Politicians seldom get to anoint a successor. That was especially so for me. Readers may recall I left with a bit of a hiss and a roar at a time I least expected it.
But if I were to appoint a successor it would be David Seymour. As it happens, the Act Party has chosen Seymour as their candidate for Epsom. I met Seymour more than 10 years ago. He impressed me by having built his own car as a high school student. He built a Lotus 7 replica, beginning with a piece of steel and a book. It still runs and is registered. It’s fast.
Now that’s cool.
We often say young people have no discipline or dedication. But how many of us have built a car from scratch? We say, too, that young people only look out for themselves. But Seymour was also a Lifeline volunteer and coached rugby. He seemed a little too good to be true.
And in a way he was. He was a nuisance. He was always pestering me with questions about economics, political theory and philosophy. I wanted him delivering pamphlets but had to humour him by answering him as best I could.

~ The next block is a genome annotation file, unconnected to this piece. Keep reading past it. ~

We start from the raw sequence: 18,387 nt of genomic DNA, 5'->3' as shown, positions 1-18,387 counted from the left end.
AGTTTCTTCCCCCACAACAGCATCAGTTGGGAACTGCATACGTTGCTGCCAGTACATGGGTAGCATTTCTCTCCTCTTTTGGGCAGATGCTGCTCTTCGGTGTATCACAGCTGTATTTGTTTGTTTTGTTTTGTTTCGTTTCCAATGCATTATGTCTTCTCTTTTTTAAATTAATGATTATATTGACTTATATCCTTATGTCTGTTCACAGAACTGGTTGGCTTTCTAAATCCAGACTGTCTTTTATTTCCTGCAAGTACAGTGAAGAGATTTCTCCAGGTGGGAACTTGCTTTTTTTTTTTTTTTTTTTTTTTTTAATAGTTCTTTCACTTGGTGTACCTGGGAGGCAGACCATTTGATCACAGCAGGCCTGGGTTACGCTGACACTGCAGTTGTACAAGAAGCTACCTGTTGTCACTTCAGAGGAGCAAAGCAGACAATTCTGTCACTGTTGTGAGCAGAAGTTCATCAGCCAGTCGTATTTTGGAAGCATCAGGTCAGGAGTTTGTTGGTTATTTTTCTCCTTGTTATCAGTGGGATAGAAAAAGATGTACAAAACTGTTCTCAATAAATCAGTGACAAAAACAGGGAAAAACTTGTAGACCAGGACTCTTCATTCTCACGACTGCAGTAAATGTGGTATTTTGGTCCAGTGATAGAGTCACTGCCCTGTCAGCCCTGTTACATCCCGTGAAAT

I gave him a reading list. He read the lot then pestered me with questions about them.
Seymour has an engineering degree, has worked as a policy wonk in North America, and has returned to New Zealand to rescue Act and ensure John Key gets a third term.
He has a lot on his shoulders. Act has had to win Epsom these past two elections to ensure Key is prime minister. That’s the nature of MMP. Epsom matters to our future.
Seymour is 31. That’s a plus. We need young people in Parliament. They have an immediate contribution to make and we need them to learn the ropes to become tomorrow’s leaders. His job is to convince Epsom voters to vote for him to be their MP. It’s a tough job. I know. I also know the toughness of earning that vote makes for a good MP. The tremendous effort required makes you appreciate the privilege. And you know you must work hard to keep it. Every constituent counts.
And Seymour has been doing it the old fashioned way – trying to knock on every door in the electorate.